The McDonnell Douglas F/A-18 Hornet is a twin-engine, supersonic, all-weather, carrier-capable, multirole combat jet, designed as both a fighter and attack aircraft (hence the F/A designation) as a replacement for the F-4 Phantom II and F-14 Tomcat as fighters, and the A-6 Intruder, A-4 Skyhawk and A-7 Corsair II as attack aircraft. Designed by McDonnell Douglas (now Boeing) and Northrop, the F/A-18 is flown by both the United States Navy and Marine Corps.
Mission: Carrier-based, all-weather fighter/attack; Close-air support; Suppression of Enemy Air Defenses (SEAD); fighter escort; air interdiction; aerial reconnaissance
Manufacturer: McDonnell Douglas Corporation; St. Louis, MO
Bureau Number: 161749
Length: 56 ft, 0 in
Wingspan: 37 ft, 6 in
Height: 15 ft, 4 in
Max Speed: 1,134 kts (1,305 mph)
Rate of climb: 44,300 ft/min
Ceiling: 50,000 ft
Range: 2,001 nm (2,303 mi)
Powerplant: 2 × General Electric F404-GE-400
Thrust: 10,600 lbs each, dry; 16,016 lbs each, AB
Cannon: M61 20mm Vulcan with 570 rounds
Missiles: AIM-9L/M Sidewinder; AIM-120 AMRAAM; AIM-7F Sparrow; AGM-62 Walleye; AGM-65 Maverick; AGM-84 Harpoon; AGM-88 HARM
Rockets: 5 in. Zuni Rocket Pod
Bombs: MK-82 500 lb GP; MK-83 1,000 lb GP; MK-84 2,000 lb GP; GBU-10, 12, 16 Paveway; MK-20 Rockeye II Cluster; CBU-59 BLU-77 Cluster; CBU-78 BLU-91/BLU-92 Cluster; MK-77 750 lb Incendiary
External Stations: 9 – 6 wing, 3 fuselage
13,700 lbs total load
It had both the maneuverability to engage other fighters and the ability to attack ground targets. This, combined with its ease of maintenance, makes it highly cost-effective and versatile. It can carry a wide variety of weapons, allowing it to respond quickly to a rapidly changing battlefield.
The F/A-18 first saw combat action in April 1986, when VFA-131, VFA-132, VMFA-314, and VMFA-323 Hornets from USS Coral Sea flew Suppression of Enemy Air Defense (SEAD) and bombing missions against Libyan air defenses during Operation Prairie Fire and an attack on Benghazi as part of Operation El Dorado Canyon. The Hornet has been used extensively by both the Navy and Marines in Operations Desert Storm, Enduring Freedom, and Iraqi Freedom.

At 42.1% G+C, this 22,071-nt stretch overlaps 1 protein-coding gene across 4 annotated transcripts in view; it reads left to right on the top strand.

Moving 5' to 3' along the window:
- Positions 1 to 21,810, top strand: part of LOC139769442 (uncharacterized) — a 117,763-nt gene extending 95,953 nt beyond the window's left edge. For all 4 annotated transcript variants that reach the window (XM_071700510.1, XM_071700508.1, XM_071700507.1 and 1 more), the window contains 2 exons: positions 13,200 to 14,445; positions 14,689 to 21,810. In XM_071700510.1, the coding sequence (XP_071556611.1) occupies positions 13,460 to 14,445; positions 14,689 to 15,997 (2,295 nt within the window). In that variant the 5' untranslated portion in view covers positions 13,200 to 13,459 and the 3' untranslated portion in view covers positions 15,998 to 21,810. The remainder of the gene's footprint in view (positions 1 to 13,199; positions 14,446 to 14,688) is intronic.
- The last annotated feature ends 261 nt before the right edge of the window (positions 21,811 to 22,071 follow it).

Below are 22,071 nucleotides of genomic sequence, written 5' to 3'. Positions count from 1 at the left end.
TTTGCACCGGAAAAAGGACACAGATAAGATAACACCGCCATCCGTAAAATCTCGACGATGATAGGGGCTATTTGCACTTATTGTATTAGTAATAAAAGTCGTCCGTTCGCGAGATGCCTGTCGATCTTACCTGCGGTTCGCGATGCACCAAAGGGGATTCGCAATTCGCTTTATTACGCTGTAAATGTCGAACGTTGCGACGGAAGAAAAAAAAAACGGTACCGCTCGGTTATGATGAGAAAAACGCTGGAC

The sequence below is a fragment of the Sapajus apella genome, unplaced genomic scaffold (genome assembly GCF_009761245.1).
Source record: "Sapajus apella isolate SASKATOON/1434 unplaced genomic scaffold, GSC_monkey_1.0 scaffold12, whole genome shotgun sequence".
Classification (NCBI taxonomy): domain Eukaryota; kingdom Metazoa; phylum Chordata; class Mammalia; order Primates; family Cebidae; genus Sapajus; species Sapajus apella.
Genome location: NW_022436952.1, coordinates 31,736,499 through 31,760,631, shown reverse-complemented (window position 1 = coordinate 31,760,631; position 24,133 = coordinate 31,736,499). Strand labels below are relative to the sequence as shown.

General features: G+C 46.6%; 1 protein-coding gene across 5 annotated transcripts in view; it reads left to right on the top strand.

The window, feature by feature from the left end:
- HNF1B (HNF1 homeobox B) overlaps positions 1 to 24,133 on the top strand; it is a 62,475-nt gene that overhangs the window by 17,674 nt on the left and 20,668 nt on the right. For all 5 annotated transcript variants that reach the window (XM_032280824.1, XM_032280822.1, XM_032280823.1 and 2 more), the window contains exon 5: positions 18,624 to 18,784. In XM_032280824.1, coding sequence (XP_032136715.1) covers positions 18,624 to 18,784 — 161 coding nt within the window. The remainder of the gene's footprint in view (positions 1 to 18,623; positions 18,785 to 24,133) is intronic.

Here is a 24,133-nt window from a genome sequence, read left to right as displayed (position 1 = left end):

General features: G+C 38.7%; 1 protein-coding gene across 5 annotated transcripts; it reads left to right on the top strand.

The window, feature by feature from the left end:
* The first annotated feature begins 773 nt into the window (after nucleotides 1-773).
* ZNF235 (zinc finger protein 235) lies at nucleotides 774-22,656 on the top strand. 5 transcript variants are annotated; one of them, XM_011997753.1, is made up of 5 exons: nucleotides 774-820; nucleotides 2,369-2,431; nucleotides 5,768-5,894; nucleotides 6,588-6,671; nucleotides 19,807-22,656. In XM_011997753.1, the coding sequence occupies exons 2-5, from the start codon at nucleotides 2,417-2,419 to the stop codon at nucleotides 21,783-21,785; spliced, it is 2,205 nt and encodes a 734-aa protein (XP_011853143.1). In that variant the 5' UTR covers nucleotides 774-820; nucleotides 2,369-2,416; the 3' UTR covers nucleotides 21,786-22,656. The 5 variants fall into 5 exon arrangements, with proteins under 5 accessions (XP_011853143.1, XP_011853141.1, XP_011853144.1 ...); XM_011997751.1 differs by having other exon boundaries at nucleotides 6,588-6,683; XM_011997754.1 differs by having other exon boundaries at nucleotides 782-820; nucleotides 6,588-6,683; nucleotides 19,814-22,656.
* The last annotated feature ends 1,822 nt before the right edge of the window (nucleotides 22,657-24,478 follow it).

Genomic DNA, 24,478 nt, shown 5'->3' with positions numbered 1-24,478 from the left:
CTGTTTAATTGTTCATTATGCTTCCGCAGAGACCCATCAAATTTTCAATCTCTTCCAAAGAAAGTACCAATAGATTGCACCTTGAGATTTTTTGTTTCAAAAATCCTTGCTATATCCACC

The F/A-18A was developed at the same time as the F/A-18B, a two-seat version used primarily for training. The additional seat was the only change between the A and B. Another single and double seat pair, the F/A-18C and D, were developed in 1987. The C and D introduced systems that allowed it to fire AMRAAM air-to-air missiles and Maverick air-to-ground missiles. Two years later, additional upgrades improved its night attack and low-visibility capabilities by adding night vision goggle capability and ground-mapping radar. The D could also be used for training, but it was used in combat more often than the F/A-18B. The Weapon Systems Officer (“WSO”) operates the weapons and sensors systems, allowing it to more efficiently carry out missions like forward air control and reconnaissance. The newest variants of the Hornet family are the F/A-18E and F Super Hornets. Again, the E is single seat while the F is a two-seater. The Super Hornets are 25% bigger, making room for additional fuel and weapons. Importantly, this also leaves room for future advances, extending the F/A-18’s service life.
This F/A-18A on display (BuNo 161749), was the 77th Hornet built by McDonnell Douglas. It was accepted by the Marine Corps on August 8th, 1983 and sent to the first USMC Hornet squadron, the “Black Knights” of Marine Fighter Attack Squadron 314 (VMFA-314) at MCAS El Toro, California. On May 22nd 1985 it was sent to the Naval Air Rework Facility (NARF) at NAS North Island for upgrades. On October 26th 1985, it was transferred to VFA-125 “Rough Raiders”, the west coat Navy F/A-18 training squadron. In June 1986 it returned to NARF North Island for more upgrades. Upon leaving the NARF it rejoined VMFA-314 and served there until it was removed from service in 1996 and sent to the Flying Leatherneck Museum. This aircraft is on loan from the National Museum of the Marine Corps